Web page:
OIZUMI, JAPAN: Ageing Japan is reluctantly attempting to prise open its doors to migrant workers as it battles serious labour shortages, raising the hackles of conservatives worried about mass immigration.
Although Japan has long acknowledged the need to bolster its shrinking workforce, it has so far made only grudging efforts to open up its labour market which have failed to meet its needs.
Now premier Shinzo Abe's government wants to open the door to foreign blue-collar workers as early as next April, granting visas for up to five years to those employed in industries facing chronic shortages such as agriculture, nursing and construction.
Workers armed with more advanced skills and Japanese language proficiency would be able to extend their visas and bring over family members — an unprecedented relaxation of immigration rules that has sparked alarm among conservatives, including some within Abe's own party.
But the Japanese business community says the reforms are essential, with an unemployment rate hovering around 2.5 per cent and 164 jobs going for every 100 job seekers in October.
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At Nakamoto Mfg's factory in Oizumi, northwest of Tokyo, some 30 per cent of the workforce are foreigners, mostly Indonesians and Brazilians of Japanese origin.
"We can't get along without them," acknowledges Takemichi Tsukada, a senior official at the company, which makes parts for electronic giants like Hitachi and Panasonic.
"The government says highly skilled workers can stay longer in Japan, but accepting low skilled workers as well is probably better."
The presence of the foreign workers at the Oizumi factory reflects the piecemeal efforts taken by Tokyo to import migrant labour without loosening historically rigid immigration policies.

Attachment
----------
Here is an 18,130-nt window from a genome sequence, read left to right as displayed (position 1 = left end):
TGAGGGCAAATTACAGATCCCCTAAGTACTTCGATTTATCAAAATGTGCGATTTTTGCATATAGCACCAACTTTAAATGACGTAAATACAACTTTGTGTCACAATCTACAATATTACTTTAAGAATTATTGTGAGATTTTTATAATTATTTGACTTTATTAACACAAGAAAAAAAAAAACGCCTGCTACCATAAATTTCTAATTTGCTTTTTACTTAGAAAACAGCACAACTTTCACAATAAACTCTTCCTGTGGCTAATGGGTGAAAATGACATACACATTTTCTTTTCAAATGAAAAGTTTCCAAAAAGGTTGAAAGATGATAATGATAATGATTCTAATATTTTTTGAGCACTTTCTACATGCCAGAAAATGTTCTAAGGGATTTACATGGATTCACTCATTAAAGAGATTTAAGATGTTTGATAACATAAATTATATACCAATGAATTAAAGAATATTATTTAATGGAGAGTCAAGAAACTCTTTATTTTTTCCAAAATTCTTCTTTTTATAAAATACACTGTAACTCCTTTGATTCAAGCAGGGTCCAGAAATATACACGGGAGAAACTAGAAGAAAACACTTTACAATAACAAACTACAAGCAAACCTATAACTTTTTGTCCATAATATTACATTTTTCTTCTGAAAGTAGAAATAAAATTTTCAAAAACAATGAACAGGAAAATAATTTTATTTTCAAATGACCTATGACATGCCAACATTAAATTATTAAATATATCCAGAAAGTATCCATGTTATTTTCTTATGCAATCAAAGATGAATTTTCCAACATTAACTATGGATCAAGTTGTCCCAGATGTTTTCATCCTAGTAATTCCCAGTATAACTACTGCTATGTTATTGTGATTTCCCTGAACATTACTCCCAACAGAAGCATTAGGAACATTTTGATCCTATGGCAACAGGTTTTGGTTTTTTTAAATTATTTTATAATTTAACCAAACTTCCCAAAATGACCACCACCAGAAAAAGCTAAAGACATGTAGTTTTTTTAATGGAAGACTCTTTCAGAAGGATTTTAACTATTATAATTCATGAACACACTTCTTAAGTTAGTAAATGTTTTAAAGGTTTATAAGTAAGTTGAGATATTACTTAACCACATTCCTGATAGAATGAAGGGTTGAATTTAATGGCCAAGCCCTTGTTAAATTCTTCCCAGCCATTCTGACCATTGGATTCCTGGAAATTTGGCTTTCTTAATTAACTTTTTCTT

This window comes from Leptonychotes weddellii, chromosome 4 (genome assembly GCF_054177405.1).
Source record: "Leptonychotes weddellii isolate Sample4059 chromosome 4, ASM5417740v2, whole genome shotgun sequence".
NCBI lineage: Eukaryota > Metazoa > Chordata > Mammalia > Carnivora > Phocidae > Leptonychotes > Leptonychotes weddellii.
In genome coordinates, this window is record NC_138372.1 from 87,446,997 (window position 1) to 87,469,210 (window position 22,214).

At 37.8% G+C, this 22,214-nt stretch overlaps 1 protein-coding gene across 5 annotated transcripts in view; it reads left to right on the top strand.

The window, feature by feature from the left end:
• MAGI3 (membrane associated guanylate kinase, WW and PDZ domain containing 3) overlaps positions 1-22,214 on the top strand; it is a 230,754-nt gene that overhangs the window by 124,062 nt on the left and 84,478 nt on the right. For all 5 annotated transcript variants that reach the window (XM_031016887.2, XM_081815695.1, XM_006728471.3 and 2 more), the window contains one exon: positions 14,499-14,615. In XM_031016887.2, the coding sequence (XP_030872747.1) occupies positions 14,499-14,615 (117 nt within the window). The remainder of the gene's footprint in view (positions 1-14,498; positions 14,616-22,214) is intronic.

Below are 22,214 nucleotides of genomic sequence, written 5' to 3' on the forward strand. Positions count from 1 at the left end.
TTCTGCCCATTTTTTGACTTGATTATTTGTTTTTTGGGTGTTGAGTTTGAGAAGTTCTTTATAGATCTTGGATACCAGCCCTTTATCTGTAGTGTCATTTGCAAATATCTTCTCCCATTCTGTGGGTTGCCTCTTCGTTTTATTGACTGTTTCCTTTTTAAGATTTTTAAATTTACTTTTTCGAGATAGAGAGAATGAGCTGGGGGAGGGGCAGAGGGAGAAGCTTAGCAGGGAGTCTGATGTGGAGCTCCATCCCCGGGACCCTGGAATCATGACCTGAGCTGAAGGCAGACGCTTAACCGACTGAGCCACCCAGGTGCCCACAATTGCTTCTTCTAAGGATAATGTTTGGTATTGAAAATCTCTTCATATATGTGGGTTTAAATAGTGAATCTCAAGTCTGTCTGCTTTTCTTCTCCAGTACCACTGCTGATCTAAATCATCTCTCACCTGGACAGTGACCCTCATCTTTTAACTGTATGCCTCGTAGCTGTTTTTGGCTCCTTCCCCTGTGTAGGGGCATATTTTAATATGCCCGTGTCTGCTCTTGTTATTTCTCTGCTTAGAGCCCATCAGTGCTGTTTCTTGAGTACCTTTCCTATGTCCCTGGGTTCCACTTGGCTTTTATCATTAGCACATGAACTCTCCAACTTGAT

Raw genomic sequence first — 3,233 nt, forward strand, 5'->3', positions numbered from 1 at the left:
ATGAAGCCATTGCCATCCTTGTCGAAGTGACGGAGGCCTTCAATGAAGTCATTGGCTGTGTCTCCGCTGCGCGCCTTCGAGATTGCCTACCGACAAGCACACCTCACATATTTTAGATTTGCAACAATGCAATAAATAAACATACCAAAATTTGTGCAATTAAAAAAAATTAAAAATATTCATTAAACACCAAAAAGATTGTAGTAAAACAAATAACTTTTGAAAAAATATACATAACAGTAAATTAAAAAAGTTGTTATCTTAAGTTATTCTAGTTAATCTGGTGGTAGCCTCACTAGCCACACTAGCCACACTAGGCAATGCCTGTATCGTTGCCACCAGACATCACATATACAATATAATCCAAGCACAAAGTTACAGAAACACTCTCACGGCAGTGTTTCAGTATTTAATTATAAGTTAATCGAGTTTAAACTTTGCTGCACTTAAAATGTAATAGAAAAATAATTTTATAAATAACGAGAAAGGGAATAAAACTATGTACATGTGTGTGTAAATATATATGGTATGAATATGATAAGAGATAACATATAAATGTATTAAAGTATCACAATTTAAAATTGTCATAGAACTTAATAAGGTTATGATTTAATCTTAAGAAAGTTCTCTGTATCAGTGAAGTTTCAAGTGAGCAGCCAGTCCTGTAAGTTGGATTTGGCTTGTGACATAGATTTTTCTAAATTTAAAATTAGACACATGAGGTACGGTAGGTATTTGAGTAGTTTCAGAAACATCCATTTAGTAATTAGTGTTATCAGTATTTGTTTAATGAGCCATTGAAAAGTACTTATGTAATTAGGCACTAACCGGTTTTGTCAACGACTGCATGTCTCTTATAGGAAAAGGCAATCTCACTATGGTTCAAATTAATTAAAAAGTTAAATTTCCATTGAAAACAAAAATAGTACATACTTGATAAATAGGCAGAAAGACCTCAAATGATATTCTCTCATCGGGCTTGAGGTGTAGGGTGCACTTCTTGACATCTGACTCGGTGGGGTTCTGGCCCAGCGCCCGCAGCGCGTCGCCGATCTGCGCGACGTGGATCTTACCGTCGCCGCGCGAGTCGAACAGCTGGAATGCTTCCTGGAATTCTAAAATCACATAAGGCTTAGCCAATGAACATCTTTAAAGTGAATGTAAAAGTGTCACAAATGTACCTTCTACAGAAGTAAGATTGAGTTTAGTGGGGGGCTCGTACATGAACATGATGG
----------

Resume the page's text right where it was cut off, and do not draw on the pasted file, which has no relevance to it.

In 1990 it opened the door to Brazilians and other South Americans of Japanese descent. When that proved insufficient, it allowed businesses to hire foreign workers on a training programme which was part of a development aid package for poorer countries.
That scheme, which also failed to meet demand, was criticised as a stealth migrant labour programme and accused of exploiting workers and providing them with few skills.
Abe's government insists the new reforms will not lead to mass immigration, adding that most workers would not seek to settle down in Japan.
But his opponents — ranging from conservatives who worry foreigners will upset the social order to activists who fear worker exploitation — are unconvinced, with a heated debate underway in parliament this week.
"There are concerns that the crime rate may rise, and jobs may be taken (from Japanese workers)," said Tomomi Inada, a member of Abe's Liberal Democratic Party, during the debate.
Despite its reputation as closed, in 2016 Japan ranked fourth among OECD countries on the inflow of foreign residents, behind only Germany, the United States and Britain.
This year, the number of foreign residents hit 2.63 million, two per cent of the population, and nearly double the figure a decade ago.
But immigration remains a worry for many Japanese — recent polls show that slightly more than 50 per cent of voters support the new visa scheme, but support falls below 45 per cent when they are asked about allowing migrant workers to settle in Japan long-term.
Even in Oizumi, where foreign workers are common, there are concerns about integration.
Shoko Takano, 73, runs a Portuguese school for the children of Brazilians, who are not obliged to attend Japanese schools.
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She worries the government has no plans to integrate new foreign workers, and points to frictions in Oizumi with Brazilian residents, including over the sorting of litter and noise pollution.
"These (problems) are created by newcomers, and they can learn if we teach them Japanese rules," she said.
"I hope the government will take responsibility and give them proper Japanese education," she added.
Others want the visa rules to be relaxed further, making it easier for workers — including those lacking Japanese language skills — to bring their families over.
Japan should treat foreigners "not just as workers but humans, who are already playing important roles in industries and local communities," said Ippei Torii, an activist working for the rights of foreign residents.
Kiyoto Tanno, an immigration specialist at Tokyo Metropolitan University, said any restriction on bringing family members was "inhumane".
"The new measures are still treating foreigners only as labourers but not as residents," he said.